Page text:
As a young child, you may have dreamed of becoming an “animal doctor” someday. You may still hold that dream in your heart, in case you ever decide on a career change. However, becoming a veterinarian is not easy, and requires much more than a love for all creatures great and small. Before leaping into eight years of college courses and a challenging—but incredibly rewarding—career, take a look at the most frequently asked questions about becoming and being a veterinarian.
Question: What is the best way to gain experience with animals?
Answer: You may not have experienced the joy of growing up with various pets, but you can still work with animals and gain the knowledge required before you can apply to veterinary school. While personal pets and 4-H participation teach you a great deal about animal husbandry, you can also volunteer to walk dogs and play with cats at animal shelters, or create your own pet-sitting or dog-walking business. Don’t forget your parents’ support for these activities. Once you’re old enough to apply for a part-time job, search for a kennel attendant, horse groom, ranch hand, or similar position. The final years of animal caretaking before your veterinary school application are crucial if you are to receive an acceptance letter.
Q: Which high school classes will benefit a future veterinarian most?
A: If you’ve already decided on a veterinary medicine career, the best high school classes are advanced science and math. Biology, chemistry, life sciences, calculus, and algebra also will be beneficial for your career, because anatomy, physiology, and drug calculations will be crucial for your daily veterinary tasks.
Q: Is getting into veterinary school difficult?
A: No professional program demands more of its prospective students than veterinary programs—including medical school. While the undergraduate requirements include similar prerequisites (i.e., general biology, genetics, cell biology, microbiology, calculus, organic and inorganic chemistry, physics, and biochemistry), potential veterinary students have a heavier course load with extra classes that focus on animal biology, animal nutrition, food animal science, vertebrate embryology, zoology, and physiology. After all, veterinarians learn how to care for many species, while physicians worry only about a single species. In addition to an intense class schedule during undergraduate years, veterinary students must complete hundreds of direct-work hours with animals in some capacity. Medical school programs do not include a caretaking requirement.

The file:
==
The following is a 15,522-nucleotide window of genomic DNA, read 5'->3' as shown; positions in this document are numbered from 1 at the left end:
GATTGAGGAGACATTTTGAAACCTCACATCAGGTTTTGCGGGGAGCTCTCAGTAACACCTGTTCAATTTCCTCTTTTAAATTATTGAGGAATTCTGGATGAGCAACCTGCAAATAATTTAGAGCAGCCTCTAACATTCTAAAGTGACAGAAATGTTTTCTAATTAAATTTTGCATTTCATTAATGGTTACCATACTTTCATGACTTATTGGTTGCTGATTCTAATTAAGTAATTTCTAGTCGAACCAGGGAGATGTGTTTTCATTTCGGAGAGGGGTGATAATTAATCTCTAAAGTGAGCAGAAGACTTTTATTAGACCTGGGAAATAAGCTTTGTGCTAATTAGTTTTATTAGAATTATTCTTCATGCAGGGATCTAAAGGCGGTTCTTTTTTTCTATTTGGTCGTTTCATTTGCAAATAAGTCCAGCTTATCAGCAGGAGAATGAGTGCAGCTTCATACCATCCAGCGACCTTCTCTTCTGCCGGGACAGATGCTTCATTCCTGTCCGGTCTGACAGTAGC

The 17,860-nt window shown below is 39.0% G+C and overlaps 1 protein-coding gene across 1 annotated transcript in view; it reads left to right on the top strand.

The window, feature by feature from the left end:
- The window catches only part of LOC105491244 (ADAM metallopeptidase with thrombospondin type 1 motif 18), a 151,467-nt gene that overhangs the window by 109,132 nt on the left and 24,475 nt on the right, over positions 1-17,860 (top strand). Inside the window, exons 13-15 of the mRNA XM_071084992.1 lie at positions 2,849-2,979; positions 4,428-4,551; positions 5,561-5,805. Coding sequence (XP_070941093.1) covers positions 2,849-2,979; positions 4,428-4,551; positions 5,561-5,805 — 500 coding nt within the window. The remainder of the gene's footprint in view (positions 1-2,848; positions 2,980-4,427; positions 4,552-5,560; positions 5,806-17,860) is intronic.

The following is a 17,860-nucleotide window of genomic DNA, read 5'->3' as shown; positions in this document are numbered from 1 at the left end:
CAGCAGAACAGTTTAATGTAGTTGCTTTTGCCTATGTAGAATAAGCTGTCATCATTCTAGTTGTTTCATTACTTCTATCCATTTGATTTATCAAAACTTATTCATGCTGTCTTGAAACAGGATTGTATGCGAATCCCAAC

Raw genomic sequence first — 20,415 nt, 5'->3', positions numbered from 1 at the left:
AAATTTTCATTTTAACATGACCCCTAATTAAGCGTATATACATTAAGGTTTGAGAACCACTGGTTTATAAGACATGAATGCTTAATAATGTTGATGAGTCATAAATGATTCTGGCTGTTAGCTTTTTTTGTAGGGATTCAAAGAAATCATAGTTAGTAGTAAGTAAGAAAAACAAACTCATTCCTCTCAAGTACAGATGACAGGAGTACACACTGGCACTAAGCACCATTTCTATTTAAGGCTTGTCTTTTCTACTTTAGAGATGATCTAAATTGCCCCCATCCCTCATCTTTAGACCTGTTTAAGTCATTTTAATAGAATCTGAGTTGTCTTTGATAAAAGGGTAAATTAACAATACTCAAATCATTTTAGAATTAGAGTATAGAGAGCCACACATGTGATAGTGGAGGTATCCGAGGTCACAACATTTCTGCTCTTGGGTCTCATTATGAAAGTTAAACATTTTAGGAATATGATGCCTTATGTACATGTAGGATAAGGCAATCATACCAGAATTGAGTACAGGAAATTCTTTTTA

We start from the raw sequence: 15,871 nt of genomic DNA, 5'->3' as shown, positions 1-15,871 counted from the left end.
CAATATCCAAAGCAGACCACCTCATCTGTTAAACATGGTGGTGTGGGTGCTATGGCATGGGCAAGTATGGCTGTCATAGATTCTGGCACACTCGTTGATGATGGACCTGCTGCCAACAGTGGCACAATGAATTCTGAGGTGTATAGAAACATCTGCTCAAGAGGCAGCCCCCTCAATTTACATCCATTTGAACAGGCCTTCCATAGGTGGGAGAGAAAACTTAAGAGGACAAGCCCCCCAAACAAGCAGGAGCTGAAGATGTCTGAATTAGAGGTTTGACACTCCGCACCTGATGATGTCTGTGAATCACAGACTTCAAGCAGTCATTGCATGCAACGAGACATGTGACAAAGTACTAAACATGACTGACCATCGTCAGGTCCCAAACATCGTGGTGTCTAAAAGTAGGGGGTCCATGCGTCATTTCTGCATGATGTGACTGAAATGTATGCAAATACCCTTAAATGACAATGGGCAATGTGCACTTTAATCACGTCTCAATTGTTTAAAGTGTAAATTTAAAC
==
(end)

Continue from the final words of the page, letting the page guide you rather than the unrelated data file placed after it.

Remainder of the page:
Only about 10% to 15% of hopeful students are accepted into the 30 accredited veterinary programs in the U.S. each year. Increase your acceptance odds by choosing a potential veterinary program early on, and checking off each item on their requirement list. For more information regarding veterinary schools, and to maximize your chances for acceptance, check out the Association of American Veterinary Medical Colleges website.
Q: How do I legally practice as a veterinarian after graduation?
A: After surviving four years of intense coursework during veterinary school, you must undergo more testing to legally practice as a veterinarian. On graduation, you must pass the North American Veterinary Licensing Examination (NAVLE), which consists of 360 clinically relevant multiple-choice questions. Once you’ve passed the NAVLE, you must also take a state jurisprudence exam before you are permitted to practice veterinary medicine. After you have completed these two tests, and applied for your license, you must complete 20 hours of continuing education per year to retain your license.
Q: What is most rewarding about being a veterinarian?
A: While snuggling adorable puppies and kittens is definitely a perk, being a veterinarian involves so much more. Nothing is more rewarding than knowing you saved a pet’s life, especially if you encountered a rare or challenging case. As a veterinarian, you will work with a tight-knit team whose members all care deeply about improving animals’ lives, and experience the joy of first seeing a pet for their initial puppy or kitten vaccinations, and continuing to care for them and keep them healthy throughout their long, happy life. You form a strong bond with the pet and their owner courtesy of your devoted veterinary care, and few careers offer more joy and satisfaction than that.
Do you have more questions about becoming a veterinarian, or want to see one of our fabulous doctors in action? Contact Mill Creek Animal Hospital for more information, or to schedule a job-shadow opportunity.